Steven Simpson’s Blog

Please check every Monday for my most recent blog posting.  Most entries will be about nature or other environmental topics, but occasionally I will write about writing, family, travel, or the Driftless Region.

My Dog Doesn’t Like Me

My dog doesn’t like me. I blame the coronavirus. Clare just had her heart broken because she was called home from her study abroad in New Zealand. We were supposed to pick her up at O’Hare a week and a half ago. Instead she was dumped off in Houston, Texas and told to figure it out from there. She rented a car and drove back to La Crosse by herself. 

Now she is quarantined for two weeks. She gets the tv room, one bathroom, and the basement. Manyu and I have the rest of the house. Jack, our dog, hasn’t figured out that we are a house divided. He wants to be with everyone – and because he has a bit of a herding instinct in him, he wants everyone to be together. Manyu worries that if Clare contracted the virus during her flight, Jack might pick it up on his fur. At first, she wanted to ban him from Clare’s side of the house. I insisted that Jack be available to comfort Clare even if we could not. The compromise was that I spray Jack with some watered down disinfectant every time he leaves Clare’s domain. He hates it. It might even be a reminder of when I spritzed him with water as a much younger dog. Jack was two years old when we got him from the Humane Society, and he came with a few habits that needed to be unlearned (e.g., scratching Manyu’s expensive Turkish rug, peeing on Manyu’s expensive Turkish rug; my recollection is that a lot of it had to do with that rug). 

Lately Jack’s been resigned to the ritual. He scratches on the door to be let out from the tv room, then stands there with his tail between his legs while I mist him down. Clare’s quarantine ends tomorrow. As with everyone else, this bizarre way of living is far from over for us, but at least I will get my daughter back. And Jack can relax.

Summer of ’69

As part of my self-imposed house arrest during the pandemic, I’ve been binge watching some of my favorite PI television shows from the past. I breezed through three seasons of Spenser for Hire, then switched over to the Rockford Files. Since I lived in both Boston (Spenser) and Southern California (Rockford) at different times in my life, I was just as interested in the location shots as in the outdated story lines. Manyu is watching these shows for the first time, and she quickly observed that Spenser was tougher than everybody and Rockford wasn’t tougher than anyone.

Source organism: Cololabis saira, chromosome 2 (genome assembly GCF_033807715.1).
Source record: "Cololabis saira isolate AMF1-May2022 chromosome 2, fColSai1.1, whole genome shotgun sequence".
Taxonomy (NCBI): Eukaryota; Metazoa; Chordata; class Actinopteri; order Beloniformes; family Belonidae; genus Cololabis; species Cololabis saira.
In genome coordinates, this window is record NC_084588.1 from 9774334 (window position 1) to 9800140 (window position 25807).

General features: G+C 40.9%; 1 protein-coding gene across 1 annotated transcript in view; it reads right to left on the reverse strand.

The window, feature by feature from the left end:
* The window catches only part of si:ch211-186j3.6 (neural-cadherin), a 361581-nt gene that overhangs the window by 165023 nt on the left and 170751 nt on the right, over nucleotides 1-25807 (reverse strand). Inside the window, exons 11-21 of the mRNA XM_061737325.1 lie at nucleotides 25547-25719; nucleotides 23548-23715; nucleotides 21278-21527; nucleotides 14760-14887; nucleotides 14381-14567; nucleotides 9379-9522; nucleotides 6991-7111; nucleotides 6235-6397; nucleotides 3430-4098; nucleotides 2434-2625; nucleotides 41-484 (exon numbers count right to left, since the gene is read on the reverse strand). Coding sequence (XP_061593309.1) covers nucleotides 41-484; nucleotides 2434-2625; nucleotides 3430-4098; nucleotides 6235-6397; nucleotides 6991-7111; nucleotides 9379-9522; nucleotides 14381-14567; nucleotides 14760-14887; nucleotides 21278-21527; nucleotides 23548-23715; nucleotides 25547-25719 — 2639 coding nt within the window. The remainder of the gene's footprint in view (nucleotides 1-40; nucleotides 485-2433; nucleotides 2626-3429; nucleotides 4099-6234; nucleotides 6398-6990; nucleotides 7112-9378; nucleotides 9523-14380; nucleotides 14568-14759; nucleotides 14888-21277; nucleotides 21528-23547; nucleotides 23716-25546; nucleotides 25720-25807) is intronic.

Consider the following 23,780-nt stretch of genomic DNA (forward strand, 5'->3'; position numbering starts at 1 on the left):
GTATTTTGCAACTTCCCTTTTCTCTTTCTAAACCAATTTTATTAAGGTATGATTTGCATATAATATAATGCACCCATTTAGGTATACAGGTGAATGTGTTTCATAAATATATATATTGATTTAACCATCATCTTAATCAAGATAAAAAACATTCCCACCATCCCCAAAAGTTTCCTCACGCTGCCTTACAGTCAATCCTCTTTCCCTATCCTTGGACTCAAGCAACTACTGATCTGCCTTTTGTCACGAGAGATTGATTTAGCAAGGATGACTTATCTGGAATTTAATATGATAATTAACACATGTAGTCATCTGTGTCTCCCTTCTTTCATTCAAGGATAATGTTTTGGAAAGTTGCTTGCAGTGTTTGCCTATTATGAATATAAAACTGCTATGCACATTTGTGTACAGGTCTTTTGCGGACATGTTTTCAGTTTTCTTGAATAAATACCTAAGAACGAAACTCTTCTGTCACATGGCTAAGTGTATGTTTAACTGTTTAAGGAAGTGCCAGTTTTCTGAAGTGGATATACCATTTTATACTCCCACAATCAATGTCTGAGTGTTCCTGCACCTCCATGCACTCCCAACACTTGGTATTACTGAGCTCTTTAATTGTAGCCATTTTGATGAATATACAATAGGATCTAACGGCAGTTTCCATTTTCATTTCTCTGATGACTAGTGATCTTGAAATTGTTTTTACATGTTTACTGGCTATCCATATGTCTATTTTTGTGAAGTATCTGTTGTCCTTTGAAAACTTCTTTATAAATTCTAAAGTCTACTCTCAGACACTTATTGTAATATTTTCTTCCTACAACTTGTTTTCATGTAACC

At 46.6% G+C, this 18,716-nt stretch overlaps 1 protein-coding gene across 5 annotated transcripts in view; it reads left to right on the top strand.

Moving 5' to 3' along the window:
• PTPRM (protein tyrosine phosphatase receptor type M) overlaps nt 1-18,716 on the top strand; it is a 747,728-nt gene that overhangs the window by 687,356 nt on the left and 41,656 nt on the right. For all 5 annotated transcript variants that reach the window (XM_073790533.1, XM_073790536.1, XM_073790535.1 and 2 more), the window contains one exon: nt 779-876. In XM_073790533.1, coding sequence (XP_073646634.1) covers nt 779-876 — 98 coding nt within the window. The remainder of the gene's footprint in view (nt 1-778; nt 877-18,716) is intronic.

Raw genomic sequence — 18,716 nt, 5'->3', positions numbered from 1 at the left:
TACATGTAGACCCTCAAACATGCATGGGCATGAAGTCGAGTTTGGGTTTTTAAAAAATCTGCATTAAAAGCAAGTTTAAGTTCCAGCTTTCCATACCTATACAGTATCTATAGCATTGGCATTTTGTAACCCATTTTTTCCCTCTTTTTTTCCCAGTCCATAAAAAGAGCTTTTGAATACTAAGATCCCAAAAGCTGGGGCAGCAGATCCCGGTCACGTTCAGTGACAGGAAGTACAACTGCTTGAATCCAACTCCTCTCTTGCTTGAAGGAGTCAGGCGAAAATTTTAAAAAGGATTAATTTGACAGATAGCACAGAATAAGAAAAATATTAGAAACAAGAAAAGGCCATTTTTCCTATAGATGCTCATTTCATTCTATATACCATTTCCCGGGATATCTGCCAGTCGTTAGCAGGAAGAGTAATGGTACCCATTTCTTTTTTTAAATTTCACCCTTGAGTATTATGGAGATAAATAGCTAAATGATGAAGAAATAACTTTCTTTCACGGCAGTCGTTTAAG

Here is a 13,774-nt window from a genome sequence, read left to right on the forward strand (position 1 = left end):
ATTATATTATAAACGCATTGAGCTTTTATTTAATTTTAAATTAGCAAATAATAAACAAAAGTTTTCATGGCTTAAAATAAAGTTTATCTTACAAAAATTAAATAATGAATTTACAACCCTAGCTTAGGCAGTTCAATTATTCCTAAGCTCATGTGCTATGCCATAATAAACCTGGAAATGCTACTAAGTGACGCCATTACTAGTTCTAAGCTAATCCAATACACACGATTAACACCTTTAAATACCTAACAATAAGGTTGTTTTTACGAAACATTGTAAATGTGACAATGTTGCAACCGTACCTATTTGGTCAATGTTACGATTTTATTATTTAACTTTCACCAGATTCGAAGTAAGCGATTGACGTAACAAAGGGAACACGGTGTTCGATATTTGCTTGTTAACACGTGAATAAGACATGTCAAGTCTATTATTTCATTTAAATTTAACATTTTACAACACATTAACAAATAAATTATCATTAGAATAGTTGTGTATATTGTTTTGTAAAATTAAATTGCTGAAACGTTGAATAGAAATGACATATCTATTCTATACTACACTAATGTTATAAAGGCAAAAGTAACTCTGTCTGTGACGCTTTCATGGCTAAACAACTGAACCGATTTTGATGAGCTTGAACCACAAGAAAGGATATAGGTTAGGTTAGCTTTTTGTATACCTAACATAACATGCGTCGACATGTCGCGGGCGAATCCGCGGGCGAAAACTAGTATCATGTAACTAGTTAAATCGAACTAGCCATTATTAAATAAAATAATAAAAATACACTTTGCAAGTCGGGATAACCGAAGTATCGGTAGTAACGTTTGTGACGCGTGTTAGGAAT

Watching the Rockford Files transported me back to the summer of 1969. My dad’s company had sent him to school for almost two years in Southern California, and our entire family joined him for one summer. Three recollections stick out in my mind.


  1. We went to Disneyland three times. For every Midwestern kid I knew, Disneyland was an unachievable fantasy, yet there we were. My recollection is that we were at Disneyland on the first day of the Haunted Mansion, but I could be wrong about that.
  1. We lived across the street from Palisades Park in Santa Monica. Four or five times a week I walked the switchbacked pedestrian trail down to the ocean. I’d just turned fifteen and was painfully aware that I was at exactly the wrong age for Southern California beaches – too old to build sand castles and body surf, too young to chase eighteen year old girls and spike volleyballs. Still this was the first time in my life I’d even seen an ocean, so I couldn’t help but go down almost every day.  
  1. I made my first mistake with women. Very few kids lived in our apartment complex, but I became friends with Annie and Gail, two cousins up on the third floor. They lived a few doors down from Stan Laurel’s widow, but we never saw anyone ever come out of that apartment. Annie had a crush on me, and I was attracted to her. We hadn’t so much as held hands, but we spent plenty of time checking each other out. Unfortunately I ended up walking through the park one night with Gail, and we kissed. By the next morning, both cousins were mad at me and I lost them as friends for most of the summer. I understand my screw up, but even now (50 years later) I can’t say I learned anything from it.